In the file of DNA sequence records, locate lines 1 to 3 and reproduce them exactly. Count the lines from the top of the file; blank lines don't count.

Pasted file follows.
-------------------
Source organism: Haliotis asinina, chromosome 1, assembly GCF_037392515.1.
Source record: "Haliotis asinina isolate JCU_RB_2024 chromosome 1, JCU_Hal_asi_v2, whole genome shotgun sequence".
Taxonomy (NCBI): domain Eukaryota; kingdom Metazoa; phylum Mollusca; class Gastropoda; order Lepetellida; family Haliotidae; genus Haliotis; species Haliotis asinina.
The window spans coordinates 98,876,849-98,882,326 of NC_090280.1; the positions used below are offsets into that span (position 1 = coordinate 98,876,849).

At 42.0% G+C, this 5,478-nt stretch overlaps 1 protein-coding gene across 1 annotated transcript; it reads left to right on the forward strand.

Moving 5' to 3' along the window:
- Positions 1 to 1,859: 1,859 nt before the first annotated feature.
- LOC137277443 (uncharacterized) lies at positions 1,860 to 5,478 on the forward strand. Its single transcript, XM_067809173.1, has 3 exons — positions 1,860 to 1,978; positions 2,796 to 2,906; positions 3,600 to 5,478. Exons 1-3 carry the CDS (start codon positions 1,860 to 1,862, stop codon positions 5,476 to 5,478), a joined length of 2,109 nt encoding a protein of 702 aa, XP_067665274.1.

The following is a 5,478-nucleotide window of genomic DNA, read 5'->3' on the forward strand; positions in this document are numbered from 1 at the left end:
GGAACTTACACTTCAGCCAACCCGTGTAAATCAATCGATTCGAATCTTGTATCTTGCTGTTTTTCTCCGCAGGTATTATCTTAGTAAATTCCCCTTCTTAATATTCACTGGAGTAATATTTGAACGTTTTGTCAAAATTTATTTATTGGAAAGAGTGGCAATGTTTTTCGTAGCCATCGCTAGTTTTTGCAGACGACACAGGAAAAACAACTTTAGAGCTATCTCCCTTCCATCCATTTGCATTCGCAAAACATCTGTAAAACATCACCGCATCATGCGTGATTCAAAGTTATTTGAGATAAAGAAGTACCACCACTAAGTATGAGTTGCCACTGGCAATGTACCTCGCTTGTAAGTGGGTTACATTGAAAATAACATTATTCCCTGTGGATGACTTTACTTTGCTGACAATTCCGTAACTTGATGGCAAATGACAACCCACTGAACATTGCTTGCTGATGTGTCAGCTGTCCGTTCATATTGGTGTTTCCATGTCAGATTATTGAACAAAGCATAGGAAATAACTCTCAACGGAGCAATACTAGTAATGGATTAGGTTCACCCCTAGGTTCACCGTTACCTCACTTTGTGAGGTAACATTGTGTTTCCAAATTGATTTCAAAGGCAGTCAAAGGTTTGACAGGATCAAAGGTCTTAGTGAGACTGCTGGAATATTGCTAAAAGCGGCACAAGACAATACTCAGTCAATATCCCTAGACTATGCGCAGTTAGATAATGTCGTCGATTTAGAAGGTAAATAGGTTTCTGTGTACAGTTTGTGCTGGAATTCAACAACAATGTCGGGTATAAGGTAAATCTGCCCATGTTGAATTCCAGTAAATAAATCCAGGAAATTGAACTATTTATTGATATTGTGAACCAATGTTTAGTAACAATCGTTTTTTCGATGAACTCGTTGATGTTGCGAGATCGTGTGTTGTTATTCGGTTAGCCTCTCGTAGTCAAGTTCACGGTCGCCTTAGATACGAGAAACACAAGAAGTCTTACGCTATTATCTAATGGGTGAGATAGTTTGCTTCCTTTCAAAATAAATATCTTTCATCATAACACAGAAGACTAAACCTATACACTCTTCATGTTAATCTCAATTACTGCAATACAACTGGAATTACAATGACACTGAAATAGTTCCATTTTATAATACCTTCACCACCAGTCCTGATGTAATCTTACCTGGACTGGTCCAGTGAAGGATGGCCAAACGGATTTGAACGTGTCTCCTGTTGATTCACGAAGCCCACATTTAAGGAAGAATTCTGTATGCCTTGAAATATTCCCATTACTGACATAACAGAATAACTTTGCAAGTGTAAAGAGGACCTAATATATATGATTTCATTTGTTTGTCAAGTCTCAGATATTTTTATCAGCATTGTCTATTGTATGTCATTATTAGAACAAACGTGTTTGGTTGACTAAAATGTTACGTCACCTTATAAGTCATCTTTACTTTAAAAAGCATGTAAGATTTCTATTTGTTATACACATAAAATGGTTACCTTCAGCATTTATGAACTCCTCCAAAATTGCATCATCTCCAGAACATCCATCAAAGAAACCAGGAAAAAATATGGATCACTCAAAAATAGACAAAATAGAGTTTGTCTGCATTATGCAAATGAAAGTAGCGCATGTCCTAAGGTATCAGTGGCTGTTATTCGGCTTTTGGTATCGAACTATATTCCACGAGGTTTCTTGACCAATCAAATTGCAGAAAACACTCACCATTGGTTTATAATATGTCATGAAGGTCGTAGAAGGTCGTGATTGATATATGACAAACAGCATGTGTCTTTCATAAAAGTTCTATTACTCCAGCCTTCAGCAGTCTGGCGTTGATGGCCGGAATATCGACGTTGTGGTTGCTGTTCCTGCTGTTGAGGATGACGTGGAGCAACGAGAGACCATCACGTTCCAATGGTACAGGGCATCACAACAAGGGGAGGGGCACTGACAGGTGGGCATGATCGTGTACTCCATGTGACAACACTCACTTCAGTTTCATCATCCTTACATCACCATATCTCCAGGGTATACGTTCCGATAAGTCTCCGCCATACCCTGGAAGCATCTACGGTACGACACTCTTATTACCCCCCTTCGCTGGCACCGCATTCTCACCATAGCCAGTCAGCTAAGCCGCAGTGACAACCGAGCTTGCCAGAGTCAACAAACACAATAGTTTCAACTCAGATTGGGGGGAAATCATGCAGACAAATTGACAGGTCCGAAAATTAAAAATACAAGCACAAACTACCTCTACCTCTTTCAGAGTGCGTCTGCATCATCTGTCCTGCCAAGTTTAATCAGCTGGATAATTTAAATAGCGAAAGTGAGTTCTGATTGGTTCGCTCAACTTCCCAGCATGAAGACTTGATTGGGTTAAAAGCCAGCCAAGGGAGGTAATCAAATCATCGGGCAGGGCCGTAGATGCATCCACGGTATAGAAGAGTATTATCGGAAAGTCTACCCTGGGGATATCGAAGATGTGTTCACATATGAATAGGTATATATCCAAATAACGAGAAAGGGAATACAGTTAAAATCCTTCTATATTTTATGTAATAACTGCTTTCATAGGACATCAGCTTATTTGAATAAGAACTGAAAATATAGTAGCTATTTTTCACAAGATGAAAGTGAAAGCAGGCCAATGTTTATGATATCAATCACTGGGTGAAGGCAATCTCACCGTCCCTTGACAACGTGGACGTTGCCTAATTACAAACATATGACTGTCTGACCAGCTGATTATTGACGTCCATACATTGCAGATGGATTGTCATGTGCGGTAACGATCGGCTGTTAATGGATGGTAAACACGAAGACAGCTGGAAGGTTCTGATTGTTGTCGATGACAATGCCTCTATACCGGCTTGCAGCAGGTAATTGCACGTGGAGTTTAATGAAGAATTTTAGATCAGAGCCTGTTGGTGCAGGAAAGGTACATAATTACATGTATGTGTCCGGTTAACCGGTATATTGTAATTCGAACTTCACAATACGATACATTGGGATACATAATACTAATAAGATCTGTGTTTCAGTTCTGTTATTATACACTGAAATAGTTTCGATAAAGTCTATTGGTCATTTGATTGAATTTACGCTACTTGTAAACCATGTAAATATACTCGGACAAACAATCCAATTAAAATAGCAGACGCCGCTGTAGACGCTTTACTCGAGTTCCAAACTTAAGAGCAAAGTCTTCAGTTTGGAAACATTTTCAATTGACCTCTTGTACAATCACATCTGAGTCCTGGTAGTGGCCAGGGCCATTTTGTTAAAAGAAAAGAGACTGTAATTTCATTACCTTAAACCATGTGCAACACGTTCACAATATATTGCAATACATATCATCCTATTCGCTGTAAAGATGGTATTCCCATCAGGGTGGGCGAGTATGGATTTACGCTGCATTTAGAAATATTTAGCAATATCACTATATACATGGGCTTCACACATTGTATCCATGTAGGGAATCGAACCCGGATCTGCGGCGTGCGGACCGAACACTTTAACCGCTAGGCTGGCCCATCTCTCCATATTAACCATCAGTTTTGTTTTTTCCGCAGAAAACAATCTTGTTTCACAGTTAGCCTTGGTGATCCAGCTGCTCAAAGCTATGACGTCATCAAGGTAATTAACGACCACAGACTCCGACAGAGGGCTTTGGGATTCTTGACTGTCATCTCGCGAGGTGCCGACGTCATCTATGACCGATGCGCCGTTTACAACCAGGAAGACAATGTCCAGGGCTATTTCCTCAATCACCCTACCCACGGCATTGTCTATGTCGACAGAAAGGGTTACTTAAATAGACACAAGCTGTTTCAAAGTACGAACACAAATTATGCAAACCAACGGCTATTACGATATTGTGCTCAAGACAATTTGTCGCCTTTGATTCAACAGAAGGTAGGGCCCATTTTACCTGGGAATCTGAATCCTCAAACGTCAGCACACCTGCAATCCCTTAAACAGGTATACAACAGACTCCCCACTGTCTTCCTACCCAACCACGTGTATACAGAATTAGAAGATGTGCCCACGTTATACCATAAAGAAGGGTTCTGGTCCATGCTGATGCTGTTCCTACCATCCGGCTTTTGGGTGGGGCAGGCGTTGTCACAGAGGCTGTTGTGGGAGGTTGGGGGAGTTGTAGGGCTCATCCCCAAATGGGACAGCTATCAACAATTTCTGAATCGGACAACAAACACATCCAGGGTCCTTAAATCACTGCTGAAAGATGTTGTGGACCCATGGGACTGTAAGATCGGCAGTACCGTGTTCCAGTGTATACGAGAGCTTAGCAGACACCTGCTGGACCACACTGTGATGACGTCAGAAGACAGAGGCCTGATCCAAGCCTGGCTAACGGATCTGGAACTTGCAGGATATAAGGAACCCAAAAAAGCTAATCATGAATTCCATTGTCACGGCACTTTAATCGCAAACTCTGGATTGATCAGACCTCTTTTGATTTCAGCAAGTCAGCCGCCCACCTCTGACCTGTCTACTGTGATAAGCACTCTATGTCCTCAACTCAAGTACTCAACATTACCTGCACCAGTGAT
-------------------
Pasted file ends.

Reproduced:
Source organism: Haliotis asinina, chromosome 1, assembly GCF_037392515.1.
Source record: "Haliotis asinina isolate JCU_RB_2024 chromosome 1, JCU_Hal_asi_v2, whole genome shotgun sequence".
Taxonomy (NCBI): domain Eukaryota; kingdom Metazoa; phylum Mollusca; class Gastropoda; order Lepetellida; family Haliotidae; genus Haliotis; species Haliotis asinina.